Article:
This month, Barcelona's new left-wing mayor Ada Colau announced a total of 60,000 euros in fines against three Spanish banks for the possession of houses that have stood empty for more than two years. The fines were for 12 properties located in neighbourhoods most affected by the ongoing housing crisis, but Colau has promised this is only the start.
Across Spain, homes are being repossessed at the rate of at least90 a day, down from the500 daily evictionsthe Associated Press reported in 2012. According tothe most recent census analysis by the national statistics institute, there were nearly 3.5 million empty homes in the country as of 2011 - about 14 percent of the total housing stock.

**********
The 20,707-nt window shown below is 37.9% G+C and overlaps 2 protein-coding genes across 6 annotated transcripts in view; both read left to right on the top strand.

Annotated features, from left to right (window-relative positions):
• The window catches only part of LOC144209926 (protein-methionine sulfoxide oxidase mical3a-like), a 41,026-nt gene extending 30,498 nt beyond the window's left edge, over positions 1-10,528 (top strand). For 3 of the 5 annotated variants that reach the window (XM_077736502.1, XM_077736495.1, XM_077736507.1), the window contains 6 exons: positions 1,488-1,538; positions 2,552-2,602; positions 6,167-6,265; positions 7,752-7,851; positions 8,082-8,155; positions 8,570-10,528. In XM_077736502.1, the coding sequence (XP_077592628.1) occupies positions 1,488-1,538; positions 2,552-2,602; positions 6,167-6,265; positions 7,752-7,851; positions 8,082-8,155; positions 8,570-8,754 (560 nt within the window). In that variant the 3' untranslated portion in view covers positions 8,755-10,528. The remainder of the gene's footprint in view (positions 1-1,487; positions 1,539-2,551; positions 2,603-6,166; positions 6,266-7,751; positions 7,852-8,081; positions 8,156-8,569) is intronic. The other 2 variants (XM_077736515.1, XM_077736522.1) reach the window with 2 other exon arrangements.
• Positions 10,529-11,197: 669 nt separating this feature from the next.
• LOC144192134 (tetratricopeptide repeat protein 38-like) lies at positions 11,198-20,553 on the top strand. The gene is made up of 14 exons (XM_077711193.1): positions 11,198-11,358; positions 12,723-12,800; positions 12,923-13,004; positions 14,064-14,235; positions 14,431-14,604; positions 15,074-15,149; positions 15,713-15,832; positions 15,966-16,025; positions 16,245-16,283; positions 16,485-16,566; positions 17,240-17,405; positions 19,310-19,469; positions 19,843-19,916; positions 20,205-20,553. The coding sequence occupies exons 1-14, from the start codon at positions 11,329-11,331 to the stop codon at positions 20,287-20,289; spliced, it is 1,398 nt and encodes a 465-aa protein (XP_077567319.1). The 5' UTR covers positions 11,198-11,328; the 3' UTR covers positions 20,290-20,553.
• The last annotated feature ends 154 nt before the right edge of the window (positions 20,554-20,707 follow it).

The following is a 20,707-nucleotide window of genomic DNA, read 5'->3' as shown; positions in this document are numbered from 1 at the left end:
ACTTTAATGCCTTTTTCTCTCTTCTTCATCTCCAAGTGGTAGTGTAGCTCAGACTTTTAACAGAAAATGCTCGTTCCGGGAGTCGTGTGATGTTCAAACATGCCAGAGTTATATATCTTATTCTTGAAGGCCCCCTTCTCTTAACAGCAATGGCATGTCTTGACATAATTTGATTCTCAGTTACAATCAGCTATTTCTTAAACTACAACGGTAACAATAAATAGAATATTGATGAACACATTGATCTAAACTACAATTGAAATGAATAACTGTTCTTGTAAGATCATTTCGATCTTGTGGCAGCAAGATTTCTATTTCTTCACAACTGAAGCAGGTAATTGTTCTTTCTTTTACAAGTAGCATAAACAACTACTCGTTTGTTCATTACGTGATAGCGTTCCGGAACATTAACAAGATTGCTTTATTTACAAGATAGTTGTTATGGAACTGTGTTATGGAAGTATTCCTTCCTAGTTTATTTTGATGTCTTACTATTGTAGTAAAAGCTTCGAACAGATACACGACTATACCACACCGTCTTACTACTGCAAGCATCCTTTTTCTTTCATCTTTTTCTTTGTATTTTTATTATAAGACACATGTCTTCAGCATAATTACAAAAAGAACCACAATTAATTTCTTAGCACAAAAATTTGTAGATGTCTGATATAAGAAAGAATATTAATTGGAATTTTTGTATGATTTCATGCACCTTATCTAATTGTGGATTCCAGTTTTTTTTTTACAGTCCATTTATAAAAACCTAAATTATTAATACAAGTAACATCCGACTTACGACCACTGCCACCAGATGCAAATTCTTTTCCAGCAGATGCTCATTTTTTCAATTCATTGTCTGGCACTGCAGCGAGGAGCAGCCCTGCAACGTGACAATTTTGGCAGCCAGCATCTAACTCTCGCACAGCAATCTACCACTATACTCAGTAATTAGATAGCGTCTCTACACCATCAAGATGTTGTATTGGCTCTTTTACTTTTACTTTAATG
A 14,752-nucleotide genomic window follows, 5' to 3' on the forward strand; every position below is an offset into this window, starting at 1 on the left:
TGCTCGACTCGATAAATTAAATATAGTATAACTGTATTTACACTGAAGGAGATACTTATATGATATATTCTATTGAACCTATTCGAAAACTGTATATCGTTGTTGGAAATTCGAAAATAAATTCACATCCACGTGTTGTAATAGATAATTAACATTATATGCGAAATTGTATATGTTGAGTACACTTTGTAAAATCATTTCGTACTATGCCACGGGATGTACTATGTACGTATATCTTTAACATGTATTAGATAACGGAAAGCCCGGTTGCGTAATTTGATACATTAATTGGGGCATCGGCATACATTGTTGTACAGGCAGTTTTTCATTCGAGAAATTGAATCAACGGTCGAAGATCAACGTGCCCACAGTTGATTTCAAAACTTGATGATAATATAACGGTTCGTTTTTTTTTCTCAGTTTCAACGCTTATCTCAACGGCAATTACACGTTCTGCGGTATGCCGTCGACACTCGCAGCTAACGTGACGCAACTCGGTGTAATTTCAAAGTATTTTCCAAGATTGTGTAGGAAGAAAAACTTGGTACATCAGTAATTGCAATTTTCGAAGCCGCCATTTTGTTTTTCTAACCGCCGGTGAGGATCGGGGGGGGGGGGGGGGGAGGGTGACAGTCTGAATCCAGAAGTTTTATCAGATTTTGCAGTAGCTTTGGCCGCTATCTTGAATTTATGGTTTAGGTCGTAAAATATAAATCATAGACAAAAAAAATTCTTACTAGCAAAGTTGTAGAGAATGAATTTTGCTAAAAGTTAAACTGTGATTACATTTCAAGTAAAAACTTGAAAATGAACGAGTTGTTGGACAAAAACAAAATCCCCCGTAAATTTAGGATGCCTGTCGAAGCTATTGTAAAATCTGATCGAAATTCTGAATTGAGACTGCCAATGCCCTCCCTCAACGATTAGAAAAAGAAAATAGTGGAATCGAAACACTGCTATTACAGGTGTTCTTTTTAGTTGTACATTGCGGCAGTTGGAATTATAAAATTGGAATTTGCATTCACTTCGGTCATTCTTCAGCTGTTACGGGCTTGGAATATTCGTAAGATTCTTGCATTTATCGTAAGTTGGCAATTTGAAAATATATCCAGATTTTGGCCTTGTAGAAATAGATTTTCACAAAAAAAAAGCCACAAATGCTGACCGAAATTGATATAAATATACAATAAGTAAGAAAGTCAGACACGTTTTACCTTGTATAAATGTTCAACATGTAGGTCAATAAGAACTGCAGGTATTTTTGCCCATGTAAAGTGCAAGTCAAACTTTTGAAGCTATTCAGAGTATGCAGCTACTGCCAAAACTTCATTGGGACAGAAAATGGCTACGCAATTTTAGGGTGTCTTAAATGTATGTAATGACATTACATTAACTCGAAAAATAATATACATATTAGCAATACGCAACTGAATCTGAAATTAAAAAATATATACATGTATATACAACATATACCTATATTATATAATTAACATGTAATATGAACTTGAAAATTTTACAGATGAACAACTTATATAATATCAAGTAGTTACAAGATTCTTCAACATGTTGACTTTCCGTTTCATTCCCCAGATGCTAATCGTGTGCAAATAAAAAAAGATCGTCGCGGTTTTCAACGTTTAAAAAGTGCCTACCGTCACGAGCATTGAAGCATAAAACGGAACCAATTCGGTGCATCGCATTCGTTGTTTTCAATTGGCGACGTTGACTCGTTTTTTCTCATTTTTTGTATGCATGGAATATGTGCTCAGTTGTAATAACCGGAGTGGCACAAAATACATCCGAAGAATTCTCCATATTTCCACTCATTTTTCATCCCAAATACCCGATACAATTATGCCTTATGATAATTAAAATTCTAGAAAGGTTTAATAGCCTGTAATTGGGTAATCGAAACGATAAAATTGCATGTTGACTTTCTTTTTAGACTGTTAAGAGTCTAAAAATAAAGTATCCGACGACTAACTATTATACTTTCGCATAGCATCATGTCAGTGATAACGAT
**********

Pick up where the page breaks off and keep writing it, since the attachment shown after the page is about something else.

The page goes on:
For those of us accustomed to seeing financial institutions rewarded for their unhelpful behaviour, the crackdown in Barcelona may seem rather unusual. But the role of financial institutions in the misfortune of countless Spaniards can't be downplayed.
Following a period of frenetic bank-backed construction, land speculation, wildly overvalued property prices, and the proliferation of subprime mortgages, the Spanish property bubble burst in 2008, giving way to five years of recession and austerity measures. The punishment for fiscal recklessness was meted out to the poorest echelons of society. READ MORE AT AL JAZEERA ENGLISH.